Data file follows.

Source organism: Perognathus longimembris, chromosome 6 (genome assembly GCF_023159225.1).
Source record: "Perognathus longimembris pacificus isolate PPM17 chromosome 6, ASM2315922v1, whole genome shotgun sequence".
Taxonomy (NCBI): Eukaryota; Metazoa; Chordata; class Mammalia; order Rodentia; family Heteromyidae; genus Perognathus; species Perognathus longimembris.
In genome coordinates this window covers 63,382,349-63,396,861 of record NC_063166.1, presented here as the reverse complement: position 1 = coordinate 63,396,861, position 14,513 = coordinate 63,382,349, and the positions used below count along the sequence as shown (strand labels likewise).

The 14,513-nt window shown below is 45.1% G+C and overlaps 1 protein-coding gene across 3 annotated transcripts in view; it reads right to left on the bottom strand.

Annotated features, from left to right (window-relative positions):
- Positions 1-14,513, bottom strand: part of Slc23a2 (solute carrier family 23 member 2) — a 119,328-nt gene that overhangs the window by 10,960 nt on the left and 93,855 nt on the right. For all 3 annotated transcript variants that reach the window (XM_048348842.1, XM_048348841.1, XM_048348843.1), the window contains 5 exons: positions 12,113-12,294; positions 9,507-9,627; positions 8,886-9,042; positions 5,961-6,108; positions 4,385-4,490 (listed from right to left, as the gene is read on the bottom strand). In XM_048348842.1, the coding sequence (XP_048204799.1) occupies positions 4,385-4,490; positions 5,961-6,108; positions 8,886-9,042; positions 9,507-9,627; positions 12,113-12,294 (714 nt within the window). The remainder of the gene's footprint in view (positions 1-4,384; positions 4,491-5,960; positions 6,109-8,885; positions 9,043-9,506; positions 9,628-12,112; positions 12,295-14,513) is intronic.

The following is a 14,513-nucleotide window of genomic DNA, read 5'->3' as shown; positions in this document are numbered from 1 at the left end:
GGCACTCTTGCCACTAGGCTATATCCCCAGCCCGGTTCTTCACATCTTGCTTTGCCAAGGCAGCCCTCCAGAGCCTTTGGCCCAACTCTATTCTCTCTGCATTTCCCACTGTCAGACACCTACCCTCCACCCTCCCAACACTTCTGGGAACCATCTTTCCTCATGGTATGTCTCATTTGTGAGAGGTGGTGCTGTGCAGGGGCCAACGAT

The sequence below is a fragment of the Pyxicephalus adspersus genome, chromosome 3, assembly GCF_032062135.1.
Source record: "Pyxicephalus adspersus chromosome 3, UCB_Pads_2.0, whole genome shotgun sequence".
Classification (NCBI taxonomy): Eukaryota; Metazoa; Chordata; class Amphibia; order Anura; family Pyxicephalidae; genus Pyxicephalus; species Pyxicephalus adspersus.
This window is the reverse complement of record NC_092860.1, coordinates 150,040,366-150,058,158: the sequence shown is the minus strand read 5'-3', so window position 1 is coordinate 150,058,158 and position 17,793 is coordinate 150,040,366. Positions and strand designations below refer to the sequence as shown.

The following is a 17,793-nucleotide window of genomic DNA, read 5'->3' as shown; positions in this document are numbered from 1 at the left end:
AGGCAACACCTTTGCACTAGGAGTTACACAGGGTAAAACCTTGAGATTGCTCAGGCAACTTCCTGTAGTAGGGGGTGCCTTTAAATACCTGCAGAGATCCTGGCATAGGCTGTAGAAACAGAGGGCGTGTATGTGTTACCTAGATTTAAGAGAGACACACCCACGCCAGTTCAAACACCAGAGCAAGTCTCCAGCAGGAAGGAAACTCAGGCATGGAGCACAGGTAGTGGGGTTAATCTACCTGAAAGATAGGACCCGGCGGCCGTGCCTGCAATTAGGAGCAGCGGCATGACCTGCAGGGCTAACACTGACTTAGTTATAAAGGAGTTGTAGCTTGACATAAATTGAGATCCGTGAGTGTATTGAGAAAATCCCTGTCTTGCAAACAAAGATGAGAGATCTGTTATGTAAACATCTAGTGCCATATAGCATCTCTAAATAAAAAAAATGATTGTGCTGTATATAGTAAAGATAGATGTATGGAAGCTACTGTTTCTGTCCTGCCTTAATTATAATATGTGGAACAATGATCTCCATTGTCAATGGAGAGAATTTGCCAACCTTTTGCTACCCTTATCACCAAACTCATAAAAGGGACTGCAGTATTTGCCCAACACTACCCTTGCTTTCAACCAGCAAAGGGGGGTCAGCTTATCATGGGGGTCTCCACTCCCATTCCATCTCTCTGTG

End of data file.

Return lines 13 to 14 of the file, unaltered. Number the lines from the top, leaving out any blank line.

This window is the reverse complement of record NC_092860.1, coordinates 150,040,366-150,058,158: the sequence shown is the minus strand read 5'-3', so window position 1 is coordinate 150,058,158 and position 17,793 is coordinate 150,040,366. Positions and strand designations below refer to the sequence as shown.

The following is a 17,793-nucleotide window of genomic DNA, read 5'->3' as shown; positions in this document are numbered from 1 at the left end: